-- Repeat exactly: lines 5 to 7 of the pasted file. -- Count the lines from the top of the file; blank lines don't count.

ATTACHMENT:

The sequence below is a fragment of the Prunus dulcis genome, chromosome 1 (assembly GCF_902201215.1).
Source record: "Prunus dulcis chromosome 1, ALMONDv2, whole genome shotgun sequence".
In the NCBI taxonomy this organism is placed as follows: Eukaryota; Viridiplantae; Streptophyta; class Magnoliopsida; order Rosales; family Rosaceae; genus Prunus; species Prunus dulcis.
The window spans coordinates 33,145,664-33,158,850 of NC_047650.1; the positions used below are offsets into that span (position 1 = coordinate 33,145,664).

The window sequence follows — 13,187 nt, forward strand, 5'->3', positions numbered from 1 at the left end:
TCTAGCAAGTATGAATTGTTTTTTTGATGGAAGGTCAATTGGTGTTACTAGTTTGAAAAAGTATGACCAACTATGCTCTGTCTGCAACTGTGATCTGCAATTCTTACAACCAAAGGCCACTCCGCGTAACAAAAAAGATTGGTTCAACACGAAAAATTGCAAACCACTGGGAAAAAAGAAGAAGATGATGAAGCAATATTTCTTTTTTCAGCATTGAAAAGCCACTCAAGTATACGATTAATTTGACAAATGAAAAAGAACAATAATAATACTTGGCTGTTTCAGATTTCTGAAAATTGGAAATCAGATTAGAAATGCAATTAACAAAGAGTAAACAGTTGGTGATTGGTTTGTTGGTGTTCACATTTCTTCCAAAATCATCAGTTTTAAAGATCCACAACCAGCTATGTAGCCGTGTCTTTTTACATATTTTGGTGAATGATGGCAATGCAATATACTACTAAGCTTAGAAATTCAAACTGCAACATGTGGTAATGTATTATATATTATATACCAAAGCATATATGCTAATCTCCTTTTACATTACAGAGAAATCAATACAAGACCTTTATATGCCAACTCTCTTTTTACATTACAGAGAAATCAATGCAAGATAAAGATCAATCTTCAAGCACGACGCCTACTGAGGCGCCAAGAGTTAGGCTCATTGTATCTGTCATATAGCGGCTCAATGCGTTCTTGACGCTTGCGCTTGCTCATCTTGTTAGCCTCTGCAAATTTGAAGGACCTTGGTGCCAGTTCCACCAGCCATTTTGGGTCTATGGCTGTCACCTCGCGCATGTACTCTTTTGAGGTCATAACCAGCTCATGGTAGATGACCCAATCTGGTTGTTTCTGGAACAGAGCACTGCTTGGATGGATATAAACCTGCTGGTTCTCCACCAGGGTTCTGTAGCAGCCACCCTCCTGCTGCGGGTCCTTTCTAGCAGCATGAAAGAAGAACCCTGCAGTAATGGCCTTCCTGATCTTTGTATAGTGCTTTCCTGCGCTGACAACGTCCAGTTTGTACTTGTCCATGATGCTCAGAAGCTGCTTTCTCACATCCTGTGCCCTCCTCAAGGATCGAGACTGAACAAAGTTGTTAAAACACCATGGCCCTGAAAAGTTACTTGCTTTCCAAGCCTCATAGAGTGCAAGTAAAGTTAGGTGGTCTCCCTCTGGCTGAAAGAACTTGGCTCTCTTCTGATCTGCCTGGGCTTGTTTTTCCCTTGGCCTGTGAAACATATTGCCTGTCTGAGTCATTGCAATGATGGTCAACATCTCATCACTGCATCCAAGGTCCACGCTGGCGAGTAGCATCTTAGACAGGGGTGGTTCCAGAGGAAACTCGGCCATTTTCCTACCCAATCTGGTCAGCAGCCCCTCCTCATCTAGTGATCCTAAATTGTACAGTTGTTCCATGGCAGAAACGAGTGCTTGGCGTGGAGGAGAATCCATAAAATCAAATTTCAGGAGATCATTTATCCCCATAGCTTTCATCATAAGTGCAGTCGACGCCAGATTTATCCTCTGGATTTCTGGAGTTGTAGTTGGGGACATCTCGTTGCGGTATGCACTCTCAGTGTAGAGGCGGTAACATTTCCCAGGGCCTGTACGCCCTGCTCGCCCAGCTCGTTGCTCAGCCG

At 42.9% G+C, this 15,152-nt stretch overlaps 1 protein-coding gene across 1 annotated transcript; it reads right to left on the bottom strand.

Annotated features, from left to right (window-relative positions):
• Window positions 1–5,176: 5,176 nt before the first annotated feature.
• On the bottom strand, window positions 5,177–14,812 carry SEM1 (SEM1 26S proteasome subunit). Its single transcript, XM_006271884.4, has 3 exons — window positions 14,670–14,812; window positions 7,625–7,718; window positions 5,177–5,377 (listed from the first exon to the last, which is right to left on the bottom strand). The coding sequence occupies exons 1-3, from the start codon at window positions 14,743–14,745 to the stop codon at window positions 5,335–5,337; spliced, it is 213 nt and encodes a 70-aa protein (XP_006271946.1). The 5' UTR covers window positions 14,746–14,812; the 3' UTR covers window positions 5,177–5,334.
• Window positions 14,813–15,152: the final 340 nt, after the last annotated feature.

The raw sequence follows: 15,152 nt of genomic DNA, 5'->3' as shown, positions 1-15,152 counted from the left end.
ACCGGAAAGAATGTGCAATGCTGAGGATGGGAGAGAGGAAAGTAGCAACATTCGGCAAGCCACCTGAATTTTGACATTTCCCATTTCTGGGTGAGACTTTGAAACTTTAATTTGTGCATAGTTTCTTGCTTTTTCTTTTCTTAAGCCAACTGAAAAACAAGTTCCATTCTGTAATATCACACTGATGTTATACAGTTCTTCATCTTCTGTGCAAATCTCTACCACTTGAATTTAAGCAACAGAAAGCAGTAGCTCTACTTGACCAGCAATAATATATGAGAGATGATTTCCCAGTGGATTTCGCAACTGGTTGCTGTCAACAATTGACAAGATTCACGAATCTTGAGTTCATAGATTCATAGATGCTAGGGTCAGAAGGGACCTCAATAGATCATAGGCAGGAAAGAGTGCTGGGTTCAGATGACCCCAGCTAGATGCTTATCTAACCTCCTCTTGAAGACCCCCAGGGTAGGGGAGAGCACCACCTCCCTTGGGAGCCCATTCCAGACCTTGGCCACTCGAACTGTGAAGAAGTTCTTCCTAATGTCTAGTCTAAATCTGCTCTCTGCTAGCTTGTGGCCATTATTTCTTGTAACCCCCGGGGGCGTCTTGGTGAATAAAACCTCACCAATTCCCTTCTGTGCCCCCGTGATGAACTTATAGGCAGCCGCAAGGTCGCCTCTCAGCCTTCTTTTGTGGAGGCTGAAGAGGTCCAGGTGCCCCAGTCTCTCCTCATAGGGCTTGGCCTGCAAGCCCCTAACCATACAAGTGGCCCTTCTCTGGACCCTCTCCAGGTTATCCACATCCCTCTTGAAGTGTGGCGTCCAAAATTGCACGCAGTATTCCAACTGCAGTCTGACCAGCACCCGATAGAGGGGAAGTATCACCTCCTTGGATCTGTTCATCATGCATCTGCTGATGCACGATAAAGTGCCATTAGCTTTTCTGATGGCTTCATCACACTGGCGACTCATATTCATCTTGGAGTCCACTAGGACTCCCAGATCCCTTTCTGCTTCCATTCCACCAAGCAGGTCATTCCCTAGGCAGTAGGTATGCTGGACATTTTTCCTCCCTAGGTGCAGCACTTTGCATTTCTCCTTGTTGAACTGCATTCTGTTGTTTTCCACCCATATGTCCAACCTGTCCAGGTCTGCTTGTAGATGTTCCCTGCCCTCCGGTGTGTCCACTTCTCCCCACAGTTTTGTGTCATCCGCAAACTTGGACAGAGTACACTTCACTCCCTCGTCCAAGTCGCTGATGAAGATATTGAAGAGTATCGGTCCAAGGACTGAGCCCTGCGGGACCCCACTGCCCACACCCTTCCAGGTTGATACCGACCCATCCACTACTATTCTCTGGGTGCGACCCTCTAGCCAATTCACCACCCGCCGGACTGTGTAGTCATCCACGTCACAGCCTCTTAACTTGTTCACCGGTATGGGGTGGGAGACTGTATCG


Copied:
The window sequence follows — 13,187 nt, forward strand, 5'->3', positions numbered from 1 at the left end:
TCTAGCAAGTATGAATTGTTTTTTTGATGGAAGGTCAATTGGTGTTACTAGTTTGAAAAAGTATGACCAACTATGCTCTGTCTGCAACTGTGATCTGCAATTCTTACAACCAAAGGCCACTCCGCGTAACAAAAAAGATTGGTTCAACACGAAAAATTGCAAACCACTGGGAAAAAAGAAGAAGATGATGAAGCAATATTTCTTTTTTCAGCATTGAAAAGCCACTCAAGTATACGATTAATTTGACAAATGAAAAAGAACAATAATAATACTTGGCTGTTTCAGATTTCTGAAAATTGGAAATCAGATTAGAAATGCAATTAACAAAGAGTAAACAGTTGGTGATTGGTTTGTTGGTGTTCACATTTCTTCCAAAATCATCAGTTTTAAAGATCCACAACCAGCTATGTAGCCGTGTCTTTTTACATATTTTGGTGAATGATGGCAATGCAATATACTACTAAGCTTAGAAATTCAAACTGCAACATGTGGTAATGTATTATATATTATATACCAAAGCATATATGCTAATCTCCTTTTACATTACAGAGAAATCAATACAAGACCTTTATATGCCAACTCTCTTTTTACATTACAGAGAAATCAATGCAAGATAAAGATCAATCTTCAAGCACGACGCCTACTGAGGCGCCAAGAGTTAGGCTCATTGTATCTGTCATATAGCGGCTCAATGCGTTCTTGACGCTTGCGCTTGCTCATCTTGTTAGCCTCTGCAAATTTGAAGGACCTTGGTGCCAGTTCCACCAGCCATTTTGGGTCTATGGCTGTCACCTCGCGCATGTACTCTTTTGAGGTCATAACCAGCTCATGGTAGATGACCCAATCTGGTTGTTTCTGGAACAGAGCACTGCTTGGATGGATATAAACCTGCTGGTTCTCCACCAGGGTTCTGTAGCAGCCACCCTCCTGCTGCGGGTCCTTTCTAGCAGCATGAAAGAAGAACCCTGCAGTAATGGCCTTCCTGATCTTTGTATAGTGCTTTCCTGCGCTGACAACGTCCAGTTTGTACTTGTCCATGATGCTCAGAAGCTGCTTTCTCACATCCTGTGCCCTCCTCAAGGATCGAGACTGAACAAAGTTGTTAAAACACCATGGCCCTGAAAAGTTACTTGCTTTCCAAGCCTCATAGAGTGCAAGTAAAGTTAGGTGGTCTCCCTCTGGCTGAAAGAACTTGGCTCTCTTCTGATCTGCCTGGGCTTGTTTTTCCCTTGGCCTGTGAAACATATTGCCTGTCTGAGTCATTGCAATGATGGTCAACATCTCATCACTGCATCCAAGGTCCACGCTGGCGAGTAGCATCTTAGACAGGGGTGGTTCCAGAGGAAACTCGGCCATTTTCCTACCCAATCTGGTCAGCAGCCCCTCCTCATCTAGTGATCCTAAATTGTACAGTTGTTCCATGGCAGAAACGAGTGCTTGGCGTGGAGGAGAATCCATAAAATCAAATTTCAGGAGATCATTTATCCCCATAGCTTTCATCATAAGTGCAGTCGACGCCAGATTTATCCTCTGGATTTCTGGAGTTGTAGTTGGGGACATCTCGTTGCGGTATGCACTCTCAGTGTAGAGGCGGTAACATTTCCCAGGGCCTGTACGCCCTGCTCGCCCAGCTCGTTGCTCAGCCG

At 42.9% G+C, this 15,152-nt stretch overlaps 1 protein-coding gene across 1 annotated transcript; it reads right to left on the bottom strand.